In the play Macbeth by William Shakespeare, Macbeth is a dignified and appreciated character, but as he strives for power, his character deteriorates. Prior to Macbeth’s greed, he is a noble and well respected man, but as he descends into corruption, he starts to hallucinate. During the peak of his deterioration, Macbeth becomes emotionally detached. As his position improves, his character worsens.
Many times throughout the play, before becoming power hungry, Macbeth is thought of as a noble and well respected man. An example of this occurs when the Sergeant compliments Macbeth’s bravery during the battle against the Norwegians. He says, “For brave Macbeth—well he deserves that name— / disdaining fortune, with his brandish’d steel / which smok’d with bloody execution, / like valour’s minion carv’d out his passage / till he fac’d the slave” (I.ii.16-20). This shows that Macbeth was so noble that he was willing to do whatever it toke in order to be triumphant in battle. After hearing about Macbeth’s bravery, Duncan also praises Macbeth; “O valiant cousin! worthy gentleman!” (I.ii.24). This shows that Macbeth was greatly respected by the king as well. After Macbeth is given the title of Thane of Cawdor, his greed continues to consume him, causing his mental health to deteriorate.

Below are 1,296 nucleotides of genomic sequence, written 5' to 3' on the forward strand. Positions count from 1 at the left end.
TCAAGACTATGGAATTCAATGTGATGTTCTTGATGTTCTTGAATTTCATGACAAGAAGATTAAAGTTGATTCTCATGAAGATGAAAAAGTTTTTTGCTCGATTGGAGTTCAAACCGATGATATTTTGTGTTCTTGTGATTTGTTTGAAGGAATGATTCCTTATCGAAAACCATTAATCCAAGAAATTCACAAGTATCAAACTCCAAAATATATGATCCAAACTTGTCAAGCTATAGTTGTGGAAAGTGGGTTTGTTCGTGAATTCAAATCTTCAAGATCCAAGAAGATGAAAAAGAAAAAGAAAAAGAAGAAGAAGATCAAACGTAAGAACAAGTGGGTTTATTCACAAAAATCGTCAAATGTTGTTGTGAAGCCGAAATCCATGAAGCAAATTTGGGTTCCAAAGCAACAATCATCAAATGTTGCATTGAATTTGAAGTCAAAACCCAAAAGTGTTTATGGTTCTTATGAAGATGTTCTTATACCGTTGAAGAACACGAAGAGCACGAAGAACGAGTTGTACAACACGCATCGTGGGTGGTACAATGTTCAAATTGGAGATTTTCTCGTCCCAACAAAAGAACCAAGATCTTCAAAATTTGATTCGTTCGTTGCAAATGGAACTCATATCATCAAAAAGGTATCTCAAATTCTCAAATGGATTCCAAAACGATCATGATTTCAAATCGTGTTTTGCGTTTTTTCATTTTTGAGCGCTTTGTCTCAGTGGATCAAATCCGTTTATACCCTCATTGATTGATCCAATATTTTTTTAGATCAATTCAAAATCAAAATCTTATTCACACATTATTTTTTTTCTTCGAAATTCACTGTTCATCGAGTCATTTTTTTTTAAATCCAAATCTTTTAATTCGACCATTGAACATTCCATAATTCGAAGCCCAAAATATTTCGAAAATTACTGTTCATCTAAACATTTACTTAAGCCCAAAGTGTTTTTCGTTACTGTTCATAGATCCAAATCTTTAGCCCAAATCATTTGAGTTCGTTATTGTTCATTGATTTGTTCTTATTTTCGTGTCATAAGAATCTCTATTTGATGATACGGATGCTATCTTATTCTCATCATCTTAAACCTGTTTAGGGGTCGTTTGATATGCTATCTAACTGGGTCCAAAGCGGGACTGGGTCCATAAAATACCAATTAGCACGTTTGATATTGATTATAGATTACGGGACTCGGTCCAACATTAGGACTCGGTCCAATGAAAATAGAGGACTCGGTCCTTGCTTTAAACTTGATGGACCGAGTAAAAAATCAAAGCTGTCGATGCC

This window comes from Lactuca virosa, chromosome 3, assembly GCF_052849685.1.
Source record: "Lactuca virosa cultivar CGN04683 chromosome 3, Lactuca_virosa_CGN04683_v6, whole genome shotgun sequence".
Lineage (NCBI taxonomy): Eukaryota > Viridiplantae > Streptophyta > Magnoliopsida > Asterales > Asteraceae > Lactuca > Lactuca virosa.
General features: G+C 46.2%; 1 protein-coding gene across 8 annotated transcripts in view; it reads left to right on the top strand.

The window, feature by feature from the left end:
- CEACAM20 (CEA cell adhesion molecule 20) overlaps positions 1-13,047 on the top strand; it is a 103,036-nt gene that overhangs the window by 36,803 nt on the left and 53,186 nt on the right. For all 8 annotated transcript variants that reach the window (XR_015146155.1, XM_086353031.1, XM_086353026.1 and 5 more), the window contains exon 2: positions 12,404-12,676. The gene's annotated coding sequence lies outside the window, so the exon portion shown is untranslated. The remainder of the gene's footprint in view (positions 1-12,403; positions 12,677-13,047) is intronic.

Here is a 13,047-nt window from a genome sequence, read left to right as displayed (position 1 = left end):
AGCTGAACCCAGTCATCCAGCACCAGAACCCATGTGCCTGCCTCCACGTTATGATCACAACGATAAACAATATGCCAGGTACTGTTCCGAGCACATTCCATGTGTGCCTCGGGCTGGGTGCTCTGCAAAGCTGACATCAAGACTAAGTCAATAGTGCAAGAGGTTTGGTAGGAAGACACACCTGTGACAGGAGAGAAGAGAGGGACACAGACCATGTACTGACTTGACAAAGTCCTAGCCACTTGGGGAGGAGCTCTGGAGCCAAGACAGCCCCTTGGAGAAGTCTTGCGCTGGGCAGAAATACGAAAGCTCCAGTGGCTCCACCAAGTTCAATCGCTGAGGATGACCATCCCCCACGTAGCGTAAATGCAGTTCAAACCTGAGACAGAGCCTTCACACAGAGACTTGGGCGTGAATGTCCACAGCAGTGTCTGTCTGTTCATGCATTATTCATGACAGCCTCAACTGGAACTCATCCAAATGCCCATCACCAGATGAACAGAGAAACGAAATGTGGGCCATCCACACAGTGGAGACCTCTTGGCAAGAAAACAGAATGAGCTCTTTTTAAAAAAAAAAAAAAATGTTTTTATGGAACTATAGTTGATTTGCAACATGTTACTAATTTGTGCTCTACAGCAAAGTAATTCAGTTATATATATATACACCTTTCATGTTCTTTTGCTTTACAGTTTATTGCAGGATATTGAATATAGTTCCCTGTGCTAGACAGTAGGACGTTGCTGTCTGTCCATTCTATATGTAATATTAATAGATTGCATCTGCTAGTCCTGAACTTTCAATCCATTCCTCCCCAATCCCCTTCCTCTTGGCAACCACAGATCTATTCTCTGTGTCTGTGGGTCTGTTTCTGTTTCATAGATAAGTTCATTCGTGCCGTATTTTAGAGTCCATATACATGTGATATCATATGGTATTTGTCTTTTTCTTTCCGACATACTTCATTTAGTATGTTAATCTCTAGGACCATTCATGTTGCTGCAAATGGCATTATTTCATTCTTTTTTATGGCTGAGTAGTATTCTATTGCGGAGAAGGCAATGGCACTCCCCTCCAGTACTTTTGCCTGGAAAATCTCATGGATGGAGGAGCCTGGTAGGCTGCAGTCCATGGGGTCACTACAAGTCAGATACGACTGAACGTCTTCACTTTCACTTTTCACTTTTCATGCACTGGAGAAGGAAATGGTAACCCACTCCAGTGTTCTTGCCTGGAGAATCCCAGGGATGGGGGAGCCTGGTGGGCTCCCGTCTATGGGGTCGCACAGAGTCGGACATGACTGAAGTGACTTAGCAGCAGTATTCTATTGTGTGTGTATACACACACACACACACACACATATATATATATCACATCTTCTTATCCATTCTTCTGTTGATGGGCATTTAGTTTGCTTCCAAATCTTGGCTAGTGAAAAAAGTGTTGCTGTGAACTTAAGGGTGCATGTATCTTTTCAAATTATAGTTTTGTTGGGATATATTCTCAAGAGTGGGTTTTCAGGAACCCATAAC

As Macbeth gained more power, his mind continued to deteriorate. His mental deterioration became so bad that he started to hallucinate. An example of this occurs when Macbeth sees a floating dagger. “Is this a dagger which I see before me, / The handle toward my hand? Come, let me clutch thee” (II.i.33-34). While on his way to murder King Duncan, Macbeth’s mind plays tricks on him and he starts to see the illusion of a floating dagger in front of him. This shows that during times of nervousness, Macbeth’s mental state becomes unstable which causes him to hallucinate. Another time Macbeth hallucinates is when he sees Banquo’s ghost. After being granted all...
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